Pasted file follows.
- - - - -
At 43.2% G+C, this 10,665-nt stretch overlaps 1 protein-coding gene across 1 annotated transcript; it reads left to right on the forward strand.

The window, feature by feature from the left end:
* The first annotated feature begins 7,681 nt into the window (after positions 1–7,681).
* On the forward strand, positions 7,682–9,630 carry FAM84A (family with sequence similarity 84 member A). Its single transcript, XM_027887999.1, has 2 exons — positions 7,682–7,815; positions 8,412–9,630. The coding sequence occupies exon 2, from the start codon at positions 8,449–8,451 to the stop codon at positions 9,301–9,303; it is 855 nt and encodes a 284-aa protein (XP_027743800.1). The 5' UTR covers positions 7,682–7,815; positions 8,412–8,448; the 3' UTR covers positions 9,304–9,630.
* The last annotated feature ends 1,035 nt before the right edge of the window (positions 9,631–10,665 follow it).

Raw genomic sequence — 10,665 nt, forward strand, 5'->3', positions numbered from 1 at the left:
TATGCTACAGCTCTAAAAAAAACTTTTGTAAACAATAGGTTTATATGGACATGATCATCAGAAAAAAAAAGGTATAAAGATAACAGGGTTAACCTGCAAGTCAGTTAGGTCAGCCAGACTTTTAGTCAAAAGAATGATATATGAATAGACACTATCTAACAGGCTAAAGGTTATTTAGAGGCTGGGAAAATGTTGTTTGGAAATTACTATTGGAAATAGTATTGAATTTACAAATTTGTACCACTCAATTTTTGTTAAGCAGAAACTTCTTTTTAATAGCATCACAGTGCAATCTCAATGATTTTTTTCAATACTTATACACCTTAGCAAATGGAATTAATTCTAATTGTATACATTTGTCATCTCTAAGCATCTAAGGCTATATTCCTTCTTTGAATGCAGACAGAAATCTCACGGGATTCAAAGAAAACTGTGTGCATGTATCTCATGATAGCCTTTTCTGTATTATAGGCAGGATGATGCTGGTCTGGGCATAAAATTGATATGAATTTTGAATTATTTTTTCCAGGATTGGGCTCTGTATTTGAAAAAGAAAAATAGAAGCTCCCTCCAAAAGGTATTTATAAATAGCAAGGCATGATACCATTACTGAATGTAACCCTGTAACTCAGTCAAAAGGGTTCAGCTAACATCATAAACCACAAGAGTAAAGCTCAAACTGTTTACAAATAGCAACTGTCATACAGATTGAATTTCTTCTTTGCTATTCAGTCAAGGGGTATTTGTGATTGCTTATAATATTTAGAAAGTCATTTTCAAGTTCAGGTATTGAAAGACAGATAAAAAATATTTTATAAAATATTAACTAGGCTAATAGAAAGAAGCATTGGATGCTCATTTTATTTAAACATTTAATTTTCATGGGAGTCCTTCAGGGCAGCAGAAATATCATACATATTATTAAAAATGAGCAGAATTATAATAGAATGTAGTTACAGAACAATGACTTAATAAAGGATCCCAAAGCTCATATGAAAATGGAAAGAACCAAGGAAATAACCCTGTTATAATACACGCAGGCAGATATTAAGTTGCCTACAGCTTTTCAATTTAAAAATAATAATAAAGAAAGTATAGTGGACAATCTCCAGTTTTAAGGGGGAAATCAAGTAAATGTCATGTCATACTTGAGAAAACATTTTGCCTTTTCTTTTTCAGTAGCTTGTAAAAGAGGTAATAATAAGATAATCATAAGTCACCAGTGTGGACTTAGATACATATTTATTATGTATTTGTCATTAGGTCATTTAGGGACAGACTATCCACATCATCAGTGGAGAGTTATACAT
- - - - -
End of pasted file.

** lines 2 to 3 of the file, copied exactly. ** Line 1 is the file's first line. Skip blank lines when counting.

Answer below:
The window, feature by feature from the left end:
* The first annotated feature begins 7,681 nt into the window (after positions 1–7,681).